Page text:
From FEE.ORG (reprinted from Liberty Unyielding): Meanwhile, the CDC and FDA were preventing infectious disease expert Helen Chu from testing samples from many people with symptoms. The FDA refused to approve Chu’s test on the grounds that her lab “was not certified as a clinical laboratory under regulations established by the Centers for Medicare & Medicaid Services, a process that could take months.” These were decisions made by career federal employees, acting with their customary slowness and mental rigidity. Career FDA employees commonly take years to approve life-saving drugs. That results in the deaths of hundreds of thousands of people who could have been saved by earlier approval of those drugs. For example, at least a hundred thousand people died waiting for the FDA to approve beta blockers.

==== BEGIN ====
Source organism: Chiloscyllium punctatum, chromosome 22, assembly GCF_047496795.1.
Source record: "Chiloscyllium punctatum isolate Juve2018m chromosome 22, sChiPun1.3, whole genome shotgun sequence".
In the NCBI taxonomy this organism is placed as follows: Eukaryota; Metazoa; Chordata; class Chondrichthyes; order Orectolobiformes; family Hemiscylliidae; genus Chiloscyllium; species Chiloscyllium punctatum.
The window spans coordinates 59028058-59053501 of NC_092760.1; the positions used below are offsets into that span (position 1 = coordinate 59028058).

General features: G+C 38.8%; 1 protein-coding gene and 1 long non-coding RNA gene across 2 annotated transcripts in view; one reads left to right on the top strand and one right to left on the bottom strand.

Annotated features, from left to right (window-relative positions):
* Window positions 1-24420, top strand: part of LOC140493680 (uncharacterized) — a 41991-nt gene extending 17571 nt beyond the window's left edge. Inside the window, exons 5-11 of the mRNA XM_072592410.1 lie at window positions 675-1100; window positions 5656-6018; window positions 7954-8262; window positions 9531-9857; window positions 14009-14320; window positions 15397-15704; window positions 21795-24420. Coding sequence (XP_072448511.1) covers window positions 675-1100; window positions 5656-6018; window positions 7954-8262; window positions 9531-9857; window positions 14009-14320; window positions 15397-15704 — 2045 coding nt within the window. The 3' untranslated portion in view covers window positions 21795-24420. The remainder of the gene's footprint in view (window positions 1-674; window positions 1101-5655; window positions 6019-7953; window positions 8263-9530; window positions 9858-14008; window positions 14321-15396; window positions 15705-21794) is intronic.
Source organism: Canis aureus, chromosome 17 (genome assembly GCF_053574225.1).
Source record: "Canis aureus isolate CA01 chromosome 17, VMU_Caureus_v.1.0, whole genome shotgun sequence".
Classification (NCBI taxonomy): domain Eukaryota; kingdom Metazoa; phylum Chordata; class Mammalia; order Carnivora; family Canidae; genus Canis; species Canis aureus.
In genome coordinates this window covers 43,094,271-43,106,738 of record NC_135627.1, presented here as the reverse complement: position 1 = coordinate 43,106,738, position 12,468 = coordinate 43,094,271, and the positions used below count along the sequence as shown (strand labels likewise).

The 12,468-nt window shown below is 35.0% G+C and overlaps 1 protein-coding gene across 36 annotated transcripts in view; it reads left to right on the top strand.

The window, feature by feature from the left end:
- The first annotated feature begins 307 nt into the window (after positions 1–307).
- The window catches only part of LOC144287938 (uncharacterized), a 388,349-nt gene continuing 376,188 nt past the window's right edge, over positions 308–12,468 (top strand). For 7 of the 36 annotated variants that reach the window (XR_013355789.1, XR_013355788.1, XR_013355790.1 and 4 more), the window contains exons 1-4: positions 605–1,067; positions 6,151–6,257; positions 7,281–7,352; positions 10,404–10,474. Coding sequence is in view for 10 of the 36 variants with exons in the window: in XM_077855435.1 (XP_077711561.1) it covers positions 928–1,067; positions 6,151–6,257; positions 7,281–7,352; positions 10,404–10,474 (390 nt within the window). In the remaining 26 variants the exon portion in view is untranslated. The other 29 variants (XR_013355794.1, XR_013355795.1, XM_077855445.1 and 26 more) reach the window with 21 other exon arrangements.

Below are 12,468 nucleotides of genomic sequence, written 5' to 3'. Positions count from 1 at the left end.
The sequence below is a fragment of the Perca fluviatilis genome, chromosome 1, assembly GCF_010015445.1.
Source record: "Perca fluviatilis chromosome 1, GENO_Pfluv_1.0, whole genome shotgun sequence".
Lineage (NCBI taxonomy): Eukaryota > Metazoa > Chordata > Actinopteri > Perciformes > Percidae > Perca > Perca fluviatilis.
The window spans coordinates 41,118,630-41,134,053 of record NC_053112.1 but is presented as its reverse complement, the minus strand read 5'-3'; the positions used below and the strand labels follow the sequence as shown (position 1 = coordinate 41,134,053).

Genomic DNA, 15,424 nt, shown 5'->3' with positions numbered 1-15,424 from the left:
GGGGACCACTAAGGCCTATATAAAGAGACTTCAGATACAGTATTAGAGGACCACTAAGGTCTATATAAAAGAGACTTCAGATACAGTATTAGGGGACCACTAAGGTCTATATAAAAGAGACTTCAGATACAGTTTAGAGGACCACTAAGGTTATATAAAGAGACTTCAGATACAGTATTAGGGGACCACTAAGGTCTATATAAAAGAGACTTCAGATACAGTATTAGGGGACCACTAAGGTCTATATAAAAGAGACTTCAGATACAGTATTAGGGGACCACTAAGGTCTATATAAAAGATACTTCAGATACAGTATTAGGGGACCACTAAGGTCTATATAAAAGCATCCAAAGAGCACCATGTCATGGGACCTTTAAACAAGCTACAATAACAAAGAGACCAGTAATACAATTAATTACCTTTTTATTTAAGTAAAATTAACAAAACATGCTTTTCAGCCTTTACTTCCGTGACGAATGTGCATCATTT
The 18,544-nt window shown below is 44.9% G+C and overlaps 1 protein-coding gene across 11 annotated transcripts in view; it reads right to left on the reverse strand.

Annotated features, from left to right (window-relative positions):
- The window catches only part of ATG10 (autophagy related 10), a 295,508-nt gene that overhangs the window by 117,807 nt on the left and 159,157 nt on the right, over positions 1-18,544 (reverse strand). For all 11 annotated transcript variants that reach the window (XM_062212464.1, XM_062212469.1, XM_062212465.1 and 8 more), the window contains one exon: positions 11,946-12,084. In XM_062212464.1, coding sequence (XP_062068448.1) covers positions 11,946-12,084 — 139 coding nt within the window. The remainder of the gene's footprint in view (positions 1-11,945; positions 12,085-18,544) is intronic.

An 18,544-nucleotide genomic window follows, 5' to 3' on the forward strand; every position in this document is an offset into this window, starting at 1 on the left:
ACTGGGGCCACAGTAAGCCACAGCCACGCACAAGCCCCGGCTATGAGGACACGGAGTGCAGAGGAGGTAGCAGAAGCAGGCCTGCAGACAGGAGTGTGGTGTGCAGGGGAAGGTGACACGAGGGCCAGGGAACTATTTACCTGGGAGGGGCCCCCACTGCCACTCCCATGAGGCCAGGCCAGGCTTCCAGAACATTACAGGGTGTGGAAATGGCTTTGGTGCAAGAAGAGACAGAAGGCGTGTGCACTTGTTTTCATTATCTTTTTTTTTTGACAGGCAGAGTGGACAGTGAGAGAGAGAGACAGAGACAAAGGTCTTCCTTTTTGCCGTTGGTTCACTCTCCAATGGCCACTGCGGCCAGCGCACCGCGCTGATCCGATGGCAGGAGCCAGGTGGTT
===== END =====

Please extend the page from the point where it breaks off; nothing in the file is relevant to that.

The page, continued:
One of the FDA officials involved in delaying their approval was John Nestor. Nestor is notorious for following rules in ways designed to frustrate and inconvenience other people. As the Journal of American Physicians and Surgeons notes: Nestor has the habit of getting into the leftmost lane [on the highway] with his cruise control set at 55 mph, the posted speed limit. He would drive at this speed regardless of what came up behind him. Cars would zoom up close to his rear bumper; drivers would flash their lights and blast their horns,some swerving around him on the right while giving him the finger—none of this fazed Nestor in the least. As he explained it, 55 mph was the law, and he had a right to drive in whichever lane he chose: “Why should I inconvenience myself for someone who wants to speed?” Nestor followed this rigid mindset in his work at the FDA. He was very good at using agency rules, and minor risks or side effects of drugs, as an excuse to avoid approving life-saving drugs. I don’t bother giving these types the finger (unless it’s on a trigger)–they enjoy irritating others.